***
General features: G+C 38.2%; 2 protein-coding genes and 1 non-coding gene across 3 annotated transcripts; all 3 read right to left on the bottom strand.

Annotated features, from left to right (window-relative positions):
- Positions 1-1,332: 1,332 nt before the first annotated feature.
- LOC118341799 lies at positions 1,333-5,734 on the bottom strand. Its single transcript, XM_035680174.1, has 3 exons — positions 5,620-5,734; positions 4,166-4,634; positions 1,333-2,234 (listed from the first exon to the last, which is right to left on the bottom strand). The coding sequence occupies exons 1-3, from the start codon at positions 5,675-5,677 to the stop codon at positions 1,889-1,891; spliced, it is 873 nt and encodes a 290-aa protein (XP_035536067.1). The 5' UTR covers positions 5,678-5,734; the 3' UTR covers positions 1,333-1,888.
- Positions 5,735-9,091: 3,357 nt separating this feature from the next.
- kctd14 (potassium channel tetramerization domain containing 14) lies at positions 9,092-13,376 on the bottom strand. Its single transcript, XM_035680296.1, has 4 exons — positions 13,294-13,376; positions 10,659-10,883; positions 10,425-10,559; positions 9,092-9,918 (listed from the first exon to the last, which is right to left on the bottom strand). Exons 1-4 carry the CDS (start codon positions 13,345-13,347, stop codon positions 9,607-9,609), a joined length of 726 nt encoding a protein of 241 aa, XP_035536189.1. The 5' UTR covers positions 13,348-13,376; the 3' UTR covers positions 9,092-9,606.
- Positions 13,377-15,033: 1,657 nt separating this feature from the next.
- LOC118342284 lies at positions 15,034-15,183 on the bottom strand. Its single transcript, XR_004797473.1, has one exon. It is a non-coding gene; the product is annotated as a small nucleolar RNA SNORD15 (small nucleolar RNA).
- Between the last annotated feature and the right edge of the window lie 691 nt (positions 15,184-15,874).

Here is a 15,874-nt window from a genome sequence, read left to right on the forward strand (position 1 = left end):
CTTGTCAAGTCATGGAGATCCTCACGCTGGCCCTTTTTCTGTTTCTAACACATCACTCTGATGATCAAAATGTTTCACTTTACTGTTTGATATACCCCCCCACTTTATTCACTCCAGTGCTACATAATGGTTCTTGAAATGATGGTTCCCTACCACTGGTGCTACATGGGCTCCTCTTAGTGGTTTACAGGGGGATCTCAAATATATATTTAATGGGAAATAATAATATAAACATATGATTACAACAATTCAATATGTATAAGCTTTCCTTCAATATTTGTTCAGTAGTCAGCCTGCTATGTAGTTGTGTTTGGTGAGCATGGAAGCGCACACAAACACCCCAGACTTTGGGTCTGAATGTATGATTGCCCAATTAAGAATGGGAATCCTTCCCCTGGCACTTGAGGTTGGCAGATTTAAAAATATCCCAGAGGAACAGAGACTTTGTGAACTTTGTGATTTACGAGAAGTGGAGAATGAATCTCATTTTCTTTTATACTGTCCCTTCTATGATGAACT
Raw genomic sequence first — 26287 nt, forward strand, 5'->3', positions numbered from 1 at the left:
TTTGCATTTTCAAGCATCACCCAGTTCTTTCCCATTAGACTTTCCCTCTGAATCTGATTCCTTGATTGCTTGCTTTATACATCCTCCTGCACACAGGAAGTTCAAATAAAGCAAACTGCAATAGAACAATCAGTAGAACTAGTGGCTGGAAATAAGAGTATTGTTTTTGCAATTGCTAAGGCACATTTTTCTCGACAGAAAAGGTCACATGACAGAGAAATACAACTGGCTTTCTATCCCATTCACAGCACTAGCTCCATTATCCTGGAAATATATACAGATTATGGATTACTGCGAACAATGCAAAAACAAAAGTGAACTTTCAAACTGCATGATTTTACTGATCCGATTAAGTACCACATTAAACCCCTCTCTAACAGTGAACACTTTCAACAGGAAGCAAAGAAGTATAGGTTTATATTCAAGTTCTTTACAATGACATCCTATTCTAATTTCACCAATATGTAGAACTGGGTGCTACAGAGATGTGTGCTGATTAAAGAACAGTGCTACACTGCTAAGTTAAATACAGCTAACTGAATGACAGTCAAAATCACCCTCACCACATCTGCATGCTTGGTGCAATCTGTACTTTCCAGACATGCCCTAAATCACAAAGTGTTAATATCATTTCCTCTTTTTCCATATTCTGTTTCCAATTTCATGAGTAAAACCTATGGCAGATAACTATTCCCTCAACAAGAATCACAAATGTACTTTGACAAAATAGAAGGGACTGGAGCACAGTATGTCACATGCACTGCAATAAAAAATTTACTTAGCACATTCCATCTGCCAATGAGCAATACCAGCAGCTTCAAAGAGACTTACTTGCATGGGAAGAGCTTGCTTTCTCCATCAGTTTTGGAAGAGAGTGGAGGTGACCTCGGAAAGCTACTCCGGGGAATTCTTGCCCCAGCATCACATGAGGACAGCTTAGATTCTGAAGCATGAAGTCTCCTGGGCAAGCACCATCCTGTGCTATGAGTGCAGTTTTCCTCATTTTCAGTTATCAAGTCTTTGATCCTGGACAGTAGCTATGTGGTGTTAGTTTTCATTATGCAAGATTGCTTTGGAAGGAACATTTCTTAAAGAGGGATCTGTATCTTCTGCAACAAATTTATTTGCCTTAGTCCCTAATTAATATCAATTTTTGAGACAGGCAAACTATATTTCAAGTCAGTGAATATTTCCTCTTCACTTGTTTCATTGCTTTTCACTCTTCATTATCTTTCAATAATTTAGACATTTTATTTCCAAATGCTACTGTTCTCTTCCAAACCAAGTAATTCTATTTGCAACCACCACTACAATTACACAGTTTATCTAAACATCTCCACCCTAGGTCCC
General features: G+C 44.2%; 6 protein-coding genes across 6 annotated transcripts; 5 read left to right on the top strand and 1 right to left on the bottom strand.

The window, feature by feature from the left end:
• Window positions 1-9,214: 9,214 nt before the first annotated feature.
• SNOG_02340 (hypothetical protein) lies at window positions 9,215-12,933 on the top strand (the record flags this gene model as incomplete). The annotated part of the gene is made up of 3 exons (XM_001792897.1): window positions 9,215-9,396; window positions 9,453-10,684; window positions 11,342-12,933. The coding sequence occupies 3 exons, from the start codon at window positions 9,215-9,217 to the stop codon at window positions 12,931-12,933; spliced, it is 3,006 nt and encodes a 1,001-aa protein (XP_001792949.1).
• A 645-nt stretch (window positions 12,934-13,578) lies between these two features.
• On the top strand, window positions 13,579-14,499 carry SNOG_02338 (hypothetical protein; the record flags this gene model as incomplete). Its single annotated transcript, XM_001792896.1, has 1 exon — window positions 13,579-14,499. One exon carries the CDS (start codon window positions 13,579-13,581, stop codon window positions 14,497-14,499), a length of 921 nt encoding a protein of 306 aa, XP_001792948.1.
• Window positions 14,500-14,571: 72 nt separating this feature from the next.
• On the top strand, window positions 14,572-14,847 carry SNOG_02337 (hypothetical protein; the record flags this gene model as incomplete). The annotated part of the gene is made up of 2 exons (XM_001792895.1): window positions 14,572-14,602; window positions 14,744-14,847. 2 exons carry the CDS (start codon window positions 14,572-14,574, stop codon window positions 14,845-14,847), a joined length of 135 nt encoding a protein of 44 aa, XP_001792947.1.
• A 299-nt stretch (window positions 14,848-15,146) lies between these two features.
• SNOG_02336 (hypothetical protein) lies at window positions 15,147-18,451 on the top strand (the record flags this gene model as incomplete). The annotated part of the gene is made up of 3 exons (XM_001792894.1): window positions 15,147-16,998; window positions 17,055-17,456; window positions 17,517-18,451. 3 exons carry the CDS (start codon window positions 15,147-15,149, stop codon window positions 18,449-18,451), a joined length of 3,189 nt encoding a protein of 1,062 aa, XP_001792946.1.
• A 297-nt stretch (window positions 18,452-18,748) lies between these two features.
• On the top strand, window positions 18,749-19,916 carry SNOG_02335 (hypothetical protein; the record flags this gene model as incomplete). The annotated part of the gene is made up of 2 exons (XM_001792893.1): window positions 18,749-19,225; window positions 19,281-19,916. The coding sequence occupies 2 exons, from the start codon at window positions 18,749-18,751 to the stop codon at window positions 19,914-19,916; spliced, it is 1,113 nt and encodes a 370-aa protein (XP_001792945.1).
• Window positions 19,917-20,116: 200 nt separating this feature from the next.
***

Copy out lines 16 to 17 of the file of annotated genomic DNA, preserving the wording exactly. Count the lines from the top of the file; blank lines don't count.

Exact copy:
• Window positions 1-9,214: 9,214 nt before the first annotated feature.
• SNOG_02340 (hypothetical protein) lies at window positions 9,215-12,933 on the top strand (the record flags this gene model as incomplete). The annotated part of the gene is made up of 3 exons (XM_001792897.1): window positions 9,215-9,396; window positions 9,453-10,684; window positions 11,342-12,933. The coding sequence occupies 3 exons, from the start codon at window positions 9,215-9,217 to the stop codon at window positions 12,931-12,933; spliced, it is 3,006 nt and encodes a 1,001-aa protein (XP_001792949.1).